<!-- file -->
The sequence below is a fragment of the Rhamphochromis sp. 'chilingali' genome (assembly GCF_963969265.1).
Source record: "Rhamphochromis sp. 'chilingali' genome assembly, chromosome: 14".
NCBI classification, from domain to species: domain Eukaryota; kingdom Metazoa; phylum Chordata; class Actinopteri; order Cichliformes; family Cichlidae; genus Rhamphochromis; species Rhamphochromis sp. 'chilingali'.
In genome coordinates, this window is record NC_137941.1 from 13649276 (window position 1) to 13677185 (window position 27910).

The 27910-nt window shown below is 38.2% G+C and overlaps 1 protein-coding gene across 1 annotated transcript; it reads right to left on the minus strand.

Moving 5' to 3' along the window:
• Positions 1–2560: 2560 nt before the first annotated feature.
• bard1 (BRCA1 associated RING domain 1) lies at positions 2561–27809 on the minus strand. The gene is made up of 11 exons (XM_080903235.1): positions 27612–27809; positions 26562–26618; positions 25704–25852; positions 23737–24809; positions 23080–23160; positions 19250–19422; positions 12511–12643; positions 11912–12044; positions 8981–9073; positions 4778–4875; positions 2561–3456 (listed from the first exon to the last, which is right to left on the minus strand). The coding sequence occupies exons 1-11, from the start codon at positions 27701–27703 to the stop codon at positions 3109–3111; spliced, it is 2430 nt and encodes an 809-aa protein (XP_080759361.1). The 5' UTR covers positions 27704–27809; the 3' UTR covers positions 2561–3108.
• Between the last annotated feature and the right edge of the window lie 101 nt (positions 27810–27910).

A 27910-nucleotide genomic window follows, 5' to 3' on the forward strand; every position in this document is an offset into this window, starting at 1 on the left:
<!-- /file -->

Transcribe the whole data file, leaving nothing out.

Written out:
The sequence below is a fragment of the Rhamphochromis sp. 'chilingali' genome (assembly GCF_963969265.1).
Source record: "Rhamphochromis sp. 'chilingali' genome assembly, chromosome: 14".
NCBI classification, from domain to species: domain Eukaryota; kingdom Metazoa; phylum Chordata; class Actinopteri; order Cichliformes; family Cichlidae; genus Rhamphochromis; species Rhamphochromis sp. 'chilingali'.
In genome coordinates, this window is record NC_137941.1 from 13649276 (window position 1) to 13677185 (window position 27910).

The 27910-nt window shown below is 38.2% G+C and overlaps 1 protein-coding gene across 1 annotated transcript; it reads right to left on the minus strand.

Moving 5' to 3' along the window:
• Positions 1–2560: 2560 nt before the first annotated feature.
• bard1 (BRCA1 associated RING domain 1) lies at positions 2561–27809 on the minus strand. The gene is made up of 11 exons (XM_080903235.1): positions 27612–27809; positions 26562–26618; positions 25704–25852; positions 23737–24809; positions 23080–23160; positions 19250–19422; positions 12511–12643; positions 11912–12044; positions 8981–9073; positions 4778–4875; positions 2561–3456 (listed from the first exon to the last, which is right to left on the minus strand). The coding sequence occupies exons 1-11, from the start codon at positions 27701–27703 to the stop codon at positions 3109–3111; spliced, it is 2430 nt and encodes an 809-aa protein (XP_080759361.1). The 5' UTR covers positions 27704–27809; the 3' UTR covers positions 2561–3108.
• Between the last annotated feature and the right edge of the window lie 101 nt (positions 27810–27910).

A 27910-nucleotide genomic window follows, 5' to 3' on the forward strand; every position in this document is an offset into this window, starting at 1 on the left: